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Top 10 Most Powerful Media People

10. Adam Schefter (ESPN)

Schefter is coming off his best year as a professional, breaking the bombshell Andrew Luck retirement news, being the first to mention that Tom Brady could leave New England, and ultimately reporting he was going to Tampa. In addition, he was added to a main chair on the Monday Night Football pregame show.

9. Scott Van Pelt (ESPN)

Midnight SportsCenter is vital to ESPN’s aggregate viewership strategy, because it runs directly after their most-watched live events (Monday Night Football, NBA playoffs, College Football playoffs, etc.). SVP’s role is to maintain as much of that audience as possible, mixing in classic SportsCenter highlights with sports talk radio style conversation and analysis. He does that as well as anyone could.

8. Colin Cowherd (FS1/FOX)

Cowherd is widely recognized by decision-makers as the top sports radio host in the country. The Herd is successful on TV, radio, and digitally. When he retired from the company, former ESPN Radio boss Traug Keller said his biggest regret was not keeping Cowherd. At FOX, Cowherd has transitioned to the network’s NFL bumper coverage as the focal point of FOX NFL Kickoff, which draws over a million viewers a week.

7. Charles Barkley (Turner)

Barkley is 57 years old and has been out of the NBA for 20 years, and in that time sports networks still have not been able to find anyone like him — a star former athlete with personality, a keen sense of humor, and fearless candor. He keeps teasing retirement; hopefully that is a lot further away than he leads us to believe.

6. Mike Tirico (NBC)

Perhaps no network is more satisfied with the face of its coverage as NBC is with Mike Tirico. Tirico does it all at NBC: hosts the network’s popular Football Night in America show, calls Notre Dame games, and appears on coverage for golf, the Olympics, the Triple Crown, and the Stanley Cup playoffs. His status will only rise in the years to come as he’s expected to eventually take over for Al Michaels in the SNF booth.

5. Joe Buck (FOX)

Joe Buck is the best game-caller in sports. His calls from the historical 2016 Cubs’ World Series win were among the best of the past decade. Buck, as a transcendent broadcaster, has separated FOX’s broadcasts from the competition. Romo’s paradigm-shifting contract negotiations will bode well for Buck, who would be an upgrade on every network’s NFL and MLB broadcasts.

4. Stephen A. Smith (ESPN)

There still isn’t a sports media talent who individually changes a network’s ratings like Stephen A. Smith. Stephen A. is more famous than the vast majority of athletes he covers. This past fall, ESPN made him its highest-paid talent with a 5-year deal. In addition to the daily lineup, Stephen A. now hosts a hit NBA pregame show on Wednesday nights. ESPN can replace most personalities, this is one it cannot.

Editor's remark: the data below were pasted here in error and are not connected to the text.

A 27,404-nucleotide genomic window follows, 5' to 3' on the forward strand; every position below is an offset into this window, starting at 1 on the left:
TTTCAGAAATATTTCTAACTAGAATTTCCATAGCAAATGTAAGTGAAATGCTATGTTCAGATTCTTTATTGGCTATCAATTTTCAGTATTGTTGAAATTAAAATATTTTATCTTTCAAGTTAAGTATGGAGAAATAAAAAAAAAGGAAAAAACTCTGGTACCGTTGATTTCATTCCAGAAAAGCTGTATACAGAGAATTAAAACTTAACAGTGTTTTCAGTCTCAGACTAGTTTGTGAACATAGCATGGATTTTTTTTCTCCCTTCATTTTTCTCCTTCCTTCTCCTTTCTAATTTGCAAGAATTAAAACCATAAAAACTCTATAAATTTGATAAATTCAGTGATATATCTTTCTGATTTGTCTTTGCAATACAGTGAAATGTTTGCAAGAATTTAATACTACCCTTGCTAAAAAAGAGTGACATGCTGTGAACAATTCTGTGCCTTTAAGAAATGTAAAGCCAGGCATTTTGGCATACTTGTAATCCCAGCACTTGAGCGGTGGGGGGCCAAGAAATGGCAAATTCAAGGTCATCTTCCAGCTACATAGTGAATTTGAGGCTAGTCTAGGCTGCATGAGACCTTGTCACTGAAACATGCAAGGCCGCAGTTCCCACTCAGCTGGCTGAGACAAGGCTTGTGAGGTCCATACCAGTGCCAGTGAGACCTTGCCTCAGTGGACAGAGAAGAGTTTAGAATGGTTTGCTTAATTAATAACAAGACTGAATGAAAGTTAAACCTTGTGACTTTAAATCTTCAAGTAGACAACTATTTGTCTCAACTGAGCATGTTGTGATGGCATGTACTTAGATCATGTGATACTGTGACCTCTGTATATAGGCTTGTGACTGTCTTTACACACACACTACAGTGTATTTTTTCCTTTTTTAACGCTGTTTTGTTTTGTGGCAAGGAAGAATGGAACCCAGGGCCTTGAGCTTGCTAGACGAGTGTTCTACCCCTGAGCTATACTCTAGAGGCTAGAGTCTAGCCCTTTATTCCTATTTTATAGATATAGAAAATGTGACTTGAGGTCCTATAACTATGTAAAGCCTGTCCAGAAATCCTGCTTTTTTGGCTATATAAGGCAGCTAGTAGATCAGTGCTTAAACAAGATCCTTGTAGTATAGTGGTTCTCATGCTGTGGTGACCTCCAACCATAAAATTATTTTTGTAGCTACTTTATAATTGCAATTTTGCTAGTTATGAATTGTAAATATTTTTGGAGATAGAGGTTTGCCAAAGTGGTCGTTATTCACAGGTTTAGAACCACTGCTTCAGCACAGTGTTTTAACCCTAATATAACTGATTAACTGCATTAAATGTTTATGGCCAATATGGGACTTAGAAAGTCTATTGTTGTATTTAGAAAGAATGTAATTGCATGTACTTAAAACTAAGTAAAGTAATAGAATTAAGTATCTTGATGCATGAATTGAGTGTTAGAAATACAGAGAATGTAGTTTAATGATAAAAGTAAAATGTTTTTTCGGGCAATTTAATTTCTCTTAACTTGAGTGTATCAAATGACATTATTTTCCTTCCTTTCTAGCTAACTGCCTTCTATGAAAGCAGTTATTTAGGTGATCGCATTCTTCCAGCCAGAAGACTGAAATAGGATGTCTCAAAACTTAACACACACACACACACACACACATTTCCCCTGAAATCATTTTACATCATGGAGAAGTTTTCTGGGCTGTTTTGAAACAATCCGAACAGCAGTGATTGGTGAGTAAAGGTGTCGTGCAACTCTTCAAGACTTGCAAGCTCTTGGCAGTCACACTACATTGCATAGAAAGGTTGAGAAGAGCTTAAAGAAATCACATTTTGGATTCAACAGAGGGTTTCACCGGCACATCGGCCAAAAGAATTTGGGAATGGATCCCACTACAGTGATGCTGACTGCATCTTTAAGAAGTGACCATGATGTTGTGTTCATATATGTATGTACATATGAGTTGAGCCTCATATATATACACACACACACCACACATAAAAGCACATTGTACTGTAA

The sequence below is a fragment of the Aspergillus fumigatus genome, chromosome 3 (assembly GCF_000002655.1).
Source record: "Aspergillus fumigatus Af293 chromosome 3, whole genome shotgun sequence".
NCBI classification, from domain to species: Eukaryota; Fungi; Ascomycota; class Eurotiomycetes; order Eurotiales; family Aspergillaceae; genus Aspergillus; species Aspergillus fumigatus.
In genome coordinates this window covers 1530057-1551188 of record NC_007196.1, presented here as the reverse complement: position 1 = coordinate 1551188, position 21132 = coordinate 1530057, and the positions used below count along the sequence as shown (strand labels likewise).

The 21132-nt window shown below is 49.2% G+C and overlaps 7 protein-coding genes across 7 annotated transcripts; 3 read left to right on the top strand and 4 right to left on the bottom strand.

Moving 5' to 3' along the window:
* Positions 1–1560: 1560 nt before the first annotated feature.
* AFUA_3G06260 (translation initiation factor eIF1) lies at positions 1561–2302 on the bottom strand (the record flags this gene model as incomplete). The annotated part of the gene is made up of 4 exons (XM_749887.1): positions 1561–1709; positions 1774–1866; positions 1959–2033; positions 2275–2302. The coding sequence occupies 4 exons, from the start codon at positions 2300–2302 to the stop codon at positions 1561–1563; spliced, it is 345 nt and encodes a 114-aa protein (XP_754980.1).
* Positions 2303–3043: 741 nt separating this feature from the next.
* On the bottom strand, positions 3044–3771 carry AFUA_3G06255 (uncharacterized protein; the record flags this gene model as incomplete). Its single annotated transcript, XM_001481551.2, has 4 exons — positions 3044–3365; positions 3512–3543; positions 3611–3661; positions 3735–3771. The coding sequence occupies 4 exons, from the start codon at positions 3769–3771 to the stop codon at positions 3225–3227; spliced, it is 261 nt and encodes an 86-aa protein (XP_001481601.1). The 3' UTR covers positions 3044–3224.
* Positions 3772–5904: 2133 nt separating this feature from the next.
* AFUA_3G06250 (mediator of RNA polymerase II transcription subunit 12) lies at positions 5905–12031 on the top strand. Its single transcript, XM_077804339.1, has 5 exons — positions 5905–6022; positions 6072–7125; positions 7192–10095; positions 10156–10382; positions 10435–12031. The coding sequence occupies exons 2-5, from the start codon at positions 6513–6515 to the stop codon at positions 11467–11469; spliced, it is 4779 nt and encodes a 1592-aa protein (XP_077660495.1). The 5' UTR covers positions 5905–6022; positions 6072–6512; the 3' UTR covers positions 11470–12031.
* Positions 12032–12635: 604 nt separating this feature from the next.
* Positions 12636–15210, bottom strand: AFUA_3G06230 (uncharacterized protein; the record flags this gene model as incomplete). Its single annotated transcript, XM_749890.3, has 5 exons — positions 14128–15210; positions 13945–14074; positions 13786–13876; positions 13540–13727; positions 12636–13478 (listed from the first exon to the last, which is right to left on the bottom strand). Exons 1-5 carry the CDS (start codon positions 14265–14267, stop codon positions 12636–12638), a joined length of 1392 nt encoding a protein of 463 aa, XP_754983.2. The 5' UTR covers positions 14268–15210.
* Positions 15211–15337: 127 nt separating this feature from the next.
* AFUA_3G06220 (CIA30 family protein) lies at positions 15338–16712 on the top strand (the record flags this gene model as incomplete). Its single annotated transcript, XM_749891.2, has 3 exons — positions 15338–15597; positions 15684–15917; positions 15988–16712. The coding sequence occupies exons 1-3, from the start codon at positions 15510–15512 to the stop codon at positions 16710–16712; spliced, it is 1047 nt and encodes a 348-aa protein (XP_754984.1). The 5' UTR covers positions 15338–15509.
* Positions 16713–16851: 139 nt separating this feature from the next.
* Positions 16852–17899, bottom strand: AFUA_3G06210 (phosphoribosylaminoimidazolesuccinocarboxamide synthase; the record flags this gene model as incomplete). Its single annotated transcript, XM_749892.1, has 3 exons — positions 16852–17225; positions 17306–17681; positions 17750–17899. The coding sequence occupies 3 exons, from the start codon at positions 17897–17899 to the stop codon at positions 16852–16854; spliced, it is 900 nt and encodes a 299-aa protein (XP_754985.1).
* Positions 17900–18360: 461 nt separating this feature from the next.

3. Tony Romo (CBS)

In a draft of sports media talents, Tony Romo would be the first pick off the board for most executives. He’s already in the upper echelon of all-time NFL color commentators. Romo’s value rose so high that it created an unprecedented bidding war between Disney and CBS. Romo chose to stay with CBS with a contract that’ll pay him $17 million per year.

2. Bill Simmons (Ringer/Spotify)

Simmons and his team built The Ringer from scratch and within four years sold it to Spotify for between $141 million and $196 million, depending on how the platform performs versus incentives. Simmons was an early adopter in podcasting and has sustained high popularity there, and is also a driving force behind documentaries like HBO’s Andre the Giant doc and the upcoming series of music films. With nine-figure deals Simmons, Joe Rogan, and Dave Portnoy have made in the past year, elite digital talents have for now risen in value above TV talents.

1. Dave Portnoy (Barstool)

While his fortune is apt to swing wildly with PENN stock after the casino company acquired Barstool Sports, Portnoy is on a roll right now and worth north of $100 million. On the fly, he has reinvented himself as a day trader and been covered for it in Bloomberg, Wall Street Journal, and New York Times (albeit, the stories also expressed skepticism on the sustainability of his run). This is all just the latest proof that he can galvanize an audience to watch him do anything, whether it’s eating pizza or unboxing an apartment full of random tribute gifts from fans. While the pandemic has deferred plans for Barstool to become a funnel of its audience into casino customers, that will be a very interesting sports media story to observe coming soon. Portnoy could very well be the biggest winner of the sports gambling gold rush across America.

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